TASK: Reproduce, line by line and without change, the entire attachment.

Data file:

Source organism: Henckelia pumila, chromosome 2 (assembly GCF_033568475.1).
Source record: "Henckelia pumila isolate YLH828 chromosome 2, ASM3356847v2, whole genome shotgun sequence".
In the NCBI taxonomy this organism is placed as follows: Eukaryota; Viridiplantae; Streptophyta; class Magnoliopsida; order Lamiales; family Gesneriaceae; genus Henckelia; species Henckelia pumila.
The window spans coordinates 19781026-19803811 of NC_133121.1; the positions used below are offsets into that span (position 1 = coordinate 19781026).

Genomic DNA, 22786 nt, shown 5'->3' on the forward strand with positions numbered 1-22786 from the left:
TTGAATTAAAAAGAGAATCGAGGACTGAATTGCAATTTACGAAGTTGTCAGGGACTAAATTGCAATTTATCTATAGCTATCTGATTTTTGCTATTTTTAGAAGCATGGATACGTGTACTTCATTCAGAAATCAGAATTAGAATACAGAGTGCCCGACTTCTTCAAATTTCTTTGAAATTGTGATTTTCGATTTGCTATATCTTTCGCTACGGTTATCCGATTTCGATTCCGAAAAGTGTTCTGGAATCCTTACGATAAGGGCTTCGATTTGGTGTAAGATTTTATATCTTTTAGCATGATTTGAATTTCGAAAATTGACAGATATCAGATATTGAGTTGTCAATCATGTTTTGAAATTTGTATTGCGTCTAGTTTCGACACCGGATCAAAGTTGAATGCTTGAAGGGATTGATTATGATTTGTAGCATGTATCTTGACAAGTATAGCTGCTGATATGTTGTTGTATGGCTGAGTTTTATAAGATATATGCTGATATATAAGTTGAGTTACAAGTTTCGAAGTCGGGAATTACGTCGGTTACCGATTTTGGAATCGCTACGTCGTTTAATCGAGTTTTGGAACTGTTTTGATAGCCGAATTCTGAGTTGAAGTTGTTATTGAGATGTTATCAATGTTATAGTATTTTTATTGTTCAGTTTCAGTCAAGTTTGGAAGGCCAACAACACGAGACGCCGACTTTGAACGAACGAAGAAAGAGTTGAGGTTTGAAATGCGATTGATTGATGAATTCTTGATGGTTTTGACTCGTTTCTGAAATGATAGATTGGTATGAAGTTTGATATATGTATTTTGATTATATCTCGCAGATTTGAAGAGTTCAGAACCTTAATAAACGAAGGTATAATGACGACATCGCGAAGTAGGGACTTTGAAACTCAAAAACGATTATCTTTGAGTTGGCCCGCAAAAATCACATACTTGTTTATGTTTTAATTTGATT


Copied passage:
Source organism: Henckelia pumila, chromosome 2 (assembly GCF_033568475.1).
Source record: "Henckelia pumila isolate YLH828 chromosome 2, ASM3356847v2, whole genome shotgun sequence".
In the NCBI taxonomy this organism is placed as follows: Eukaryota; Viridiplantae; Streptophyta; class Magnoliopsida; order Lamiales; family Gesneriaceae; genus Henckelia; species Henckelia pumila.
The window spans coordinates 19781026-19803811 of NC_133121.1; the positions used below are offsets into that span (position 1 = coordinate 19781026).

Genomic DNA, 22786 nt, shown 5'->3' on the forward strand with positions numbered 1-22786 from the left:
TTGAATTAAAAAGAGAATCGAGGACTGAATTGCAATTTACGAAGTTGTCAGGGACTAAATTGCAATTTATCTATAGCTATCTGATTTTTGCTATTTTTAGAAGCATGGATACGTGTACTTCATTCAGAAATCAGAATTAGAATACAGAGTGCCCGACTTCTTCAAATTTCTTTGAAATTGTGATTTTCGATTTGCTATATCTTTCGCTACGGTTATCCGATTTCGATTCCGAAAAGTGTTCTGGAATCCTTACGATAAGGGCTTCGATTTGGTGTAAGATTTTATATCTTTTAGCATGATTTGAATTTCGAAAATTGACAGATATCAGATATTGAGTTGTCAATCATGTTTTGAAATTTGTATTGCGTCTAGTTTCGACACCGGATCAAAGTTGAATGCTTGAAGGGATTGATTATGATTTGTAGCATGTATCTTGACAAGTATAGCTGCTGATATGTTGTTGTATGGCTGAGTTTTATAAGATATATGCTGATATATAAGTTGAGTTACAAGTTTCGAAGTCGGGAATTACGTCGGTTACCGATTTTGGAATCGCTACGTCGTTTAATCGAGTTTTGGAACTGTTTTGATAGCCGAATTCTGAGTTGAAGTTGTTATTGAGATGTTATCAATGTTATAGTATTTTTATTGTTCAGTTTCAGTCAAGTTTGGAAGGCCAACAACACGAGACGCCGACTTTGAACGAACGAAGAAAGAGTTGAGGTTTGAAATGCGATTGATTGATGAATTCTTGATGGTTTTGACTCGTTTCTGAAATGATAGATTGGTATGAAGTTTGATATATGTATTTTGATTATATCTCGCAGATTTGAAGAGTTCAGAACCTTAATAAACGAAGGTATAATGACGACATCGCGAAGTAGGGACTTTGAAACTCAAAAACGATTATCTTTGAGTTGGCCCGCAAAAATCACATACTTGTTTATGTTTTAATTTGATT